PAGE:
All of this begs the question: does McCain’s likely victory help Barack Obama? I must admit, I do not see Hillary Clinton’s appeal. I know she has long been annointed to “the inevitable one” (a frightening fact in itself, dynastic as such an appointment would be), but beyond that early inauguration by the press, she strikes me as cold, calculating, political, and divisive. I know pundits praise her apparently vast knowledge of policy matters and I know she has made much of her “thirty five years of experience.” The first of these matters I will have to grant her, but I would then point out that others of her remaining contenders, Mitt Romney in particular, share this talent and may exceed it. And the second matter–her experience–strikes me as questionable at best. The experience she has emphasized most strongly, after all, is her time in the white house. But this seems to be to be political chicanery: she wants on the one hand to claim her husband’s experience but on the other to declare her political independence from him; she wants to take credit for assisting in many of his successes while only claiming to have learned from his failures; and, of course, she immediately distanced herself from the dismal failure that was her only true substantial foray into public policy during that time: her healthcare plan. Consequently, her experience does not seem to me more impressive than that of the other candidates (especially since none of our most recent or greatest presidents has had direct in-the-white-house experience before entering office anyway) and her policy knowledge also does not, in my mind, set her apart.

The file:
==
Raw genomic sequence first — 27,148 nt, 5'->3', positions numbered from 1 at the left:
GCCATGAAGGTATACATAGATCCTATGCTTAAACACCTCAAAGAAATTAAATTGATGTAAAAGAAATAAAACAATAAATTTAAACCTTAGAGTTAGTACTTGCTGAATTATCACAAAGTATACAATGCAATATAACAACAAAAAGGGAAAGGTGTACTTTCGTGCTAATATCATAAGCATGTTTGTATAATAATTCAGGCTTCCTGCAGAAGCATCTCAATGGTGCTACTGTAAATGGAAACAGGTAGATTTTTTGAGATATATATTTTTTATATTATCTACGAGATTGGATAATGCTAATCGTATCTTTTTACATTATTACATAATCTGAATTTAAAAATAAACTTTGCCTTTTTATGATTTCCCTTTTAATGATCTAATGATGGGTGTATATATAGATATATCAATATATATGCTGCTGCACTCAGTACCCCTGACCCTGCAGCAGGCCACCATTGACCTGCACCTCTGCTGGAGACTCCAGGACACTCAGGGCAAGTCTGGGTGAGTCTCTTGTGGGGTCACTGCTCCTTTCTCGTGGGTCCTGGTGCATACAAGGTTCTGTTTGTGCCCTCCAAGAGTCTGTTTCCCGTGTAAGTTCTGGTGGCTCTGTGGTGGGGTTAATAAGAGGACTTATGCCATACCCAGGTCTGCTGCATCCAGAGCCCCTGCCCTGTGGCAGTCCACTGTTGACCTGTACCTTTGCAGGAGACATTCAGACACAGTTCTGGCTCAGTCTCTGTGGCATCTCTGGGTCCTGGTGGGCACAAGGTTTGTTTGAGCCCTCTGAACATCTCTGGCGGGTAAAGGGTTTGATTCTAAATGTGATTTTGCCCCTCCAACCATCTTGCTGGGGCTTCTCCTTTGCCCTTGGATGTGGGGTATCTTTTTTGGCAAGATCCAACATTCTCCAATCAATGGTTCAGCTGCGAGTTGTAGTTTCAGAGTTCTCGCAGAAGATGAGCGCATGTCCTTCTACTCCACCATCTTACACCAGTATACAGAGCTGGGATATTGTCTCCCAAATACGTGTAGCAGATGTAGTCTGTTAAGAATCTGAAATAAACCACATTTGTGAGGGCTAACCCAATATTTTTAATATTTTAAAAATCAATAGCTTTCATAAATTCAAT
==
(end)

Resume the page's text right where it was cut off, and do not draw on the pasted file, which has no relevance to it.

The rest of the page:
Barack Obama, it seems to me, is the much more attractive candidate. He is charismatic and eloquent and, moreover, is a man of vision. He has been compared much recently to JFK and the comparison seems apt. That, of course, if both a warning and an endorsement, since JFK’s presidency was a decidedly mixed bag. But it still makes him more attractive than Hillary.

More importantly to this discussion, however, is Obama’s cross-over appeal. Hillary is, in many ways, Romney’s perfect foil. Knowledgeable, like him, and a member of the vanguard of old party ways. She represents the Democratic party’s past and in consequentially divisive–those who supported her husband are likely to support her but she in unlikely to attract new voters. If she were running against Romney I don’t think that would matter because the country is poised, as it usually does, to change political colors this year and elect a democrat. that calculus is disrupted, however, if McCain wins because he would attract substantial crossover support–enough, I think, to beat Hillary. That, then, makes me wonder if Democrats hoping to tie-up the coming general election won’t gravitate toward Obama if only because his appeal to independents and even some republicans makes him more likely to beat McCain than Clinton who cross-over appeal seems to be about like that of Justice Robert Bork

Published in: on February 7, 2008 at 4:04 am  Leave a Comment